This scrappy little tree is known as scrub oak, or bear oak, the former for its gnarled appearance (or perhaps due to its habit of recolonizing dry sites that have been cut or burned), the later as it is said that only bears will eat the bitter acorns produced.
A rather short species, this tree rarely grows taller than 20 feet, and is often found in areas that have experienced multiple fires overall destruction. This “race-to-first” characteristic has an important ecological function when it comes to succession. The first to colonize a destroyed area are often fast growing, need little by way of nutrients in the soil, and can handle the driest conditions. In return, this tree provides shade for the soil, allowing other species to catch a break and begin growing, as well as provides valuable habitat for birds and small mammals.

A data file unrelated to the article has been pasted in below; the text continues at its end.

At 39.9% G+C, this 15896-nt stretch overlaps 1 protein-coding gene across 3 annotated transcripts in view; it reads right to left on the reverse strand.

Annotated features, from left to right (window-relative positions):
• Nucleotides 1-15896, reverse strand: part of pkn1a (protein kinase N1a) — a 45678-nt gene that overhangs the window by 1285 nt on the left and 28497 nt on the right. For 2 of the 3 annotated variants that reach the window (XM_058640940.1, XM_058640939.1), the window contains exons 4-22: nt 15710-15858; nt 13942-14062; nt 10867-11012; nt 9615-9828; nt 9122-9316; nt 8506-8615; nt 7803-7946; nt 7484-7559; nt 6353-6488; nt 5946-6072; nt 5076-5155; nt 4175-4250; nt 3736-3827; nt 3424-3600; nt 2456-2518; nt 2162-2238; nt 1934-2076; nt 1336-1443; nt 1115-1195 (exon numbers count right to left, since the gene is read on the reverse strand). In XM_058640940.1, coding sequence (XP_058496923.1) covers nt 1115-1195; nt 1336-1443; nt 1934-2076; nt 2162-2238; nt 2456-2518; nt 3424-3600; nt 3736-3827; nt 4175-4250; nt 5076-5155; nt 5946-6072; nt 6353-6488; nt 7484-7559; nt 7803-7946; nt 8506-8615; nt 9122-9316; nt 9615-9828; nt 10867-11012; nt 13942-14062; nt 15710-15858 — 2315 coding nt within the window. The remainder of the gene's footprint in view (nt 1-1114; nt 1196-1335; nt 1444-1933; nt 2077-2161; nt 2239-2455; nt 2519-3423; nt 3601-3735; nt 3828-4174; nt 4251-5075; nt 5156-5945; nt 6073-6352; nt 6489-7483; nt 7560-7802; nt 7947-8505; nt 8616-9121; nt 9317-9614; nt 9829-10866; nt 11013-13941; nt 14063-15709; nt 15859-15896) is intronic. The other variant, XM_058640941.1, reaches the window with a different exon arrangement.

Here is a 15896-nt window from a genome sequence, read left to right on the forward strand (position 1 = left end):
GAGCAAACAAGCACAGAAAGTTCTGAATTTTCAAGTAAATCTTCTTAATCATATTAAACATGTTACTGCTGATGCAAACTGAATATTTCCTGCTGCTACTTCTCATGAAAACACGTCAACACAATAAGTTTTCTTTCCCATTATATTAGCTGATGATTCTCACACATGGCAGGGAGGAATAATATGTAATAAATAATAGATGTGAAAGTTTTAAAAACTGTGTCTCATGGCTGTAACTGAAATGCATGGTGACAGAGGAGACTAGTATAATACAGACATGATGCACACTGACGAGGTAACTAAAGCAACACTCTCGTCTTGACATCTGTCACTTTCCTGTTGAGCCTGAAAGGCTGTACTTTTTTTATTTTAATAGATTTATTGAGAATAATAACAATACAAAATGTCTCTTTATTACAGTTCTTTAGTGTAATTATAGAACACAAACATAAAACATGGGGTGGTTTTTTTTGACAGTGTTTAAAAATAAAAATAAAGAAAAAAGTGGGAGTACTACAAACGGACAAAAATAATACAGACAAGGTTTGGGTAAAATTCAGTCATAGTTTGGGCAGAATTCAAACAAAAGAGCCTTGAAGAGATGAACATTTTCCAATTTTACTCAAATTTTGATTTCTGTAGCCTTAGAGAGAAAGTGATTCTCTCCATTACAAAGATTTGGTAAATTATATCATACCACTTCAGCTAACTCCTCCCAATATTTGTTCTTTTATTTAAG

The Ruffed Grouse (Bonasa umbellus) seek protection in stands of scrub oak during their molting season, for instance. Along with bird habitat, Quercus ilicifolia is also a larval host plant for quite a few rare and endangered Lepidoptera, which makes this scrubby little tree quite ecologically valuable.
Source: grown from seed potentially collected in New Hampshire. Original provenance unknown. Started by New Hampshire State Forest Nursery.
Quercus ilicifolia (Scrub oak)
SIZE AND POT INFORMATION: More details coming in May type: tree sun needs: full sun water needs: dry soil height: 10-20' plant spacing: spacing 10'-15' apart bloom time: May, June bloom color: green note: very shade intolerant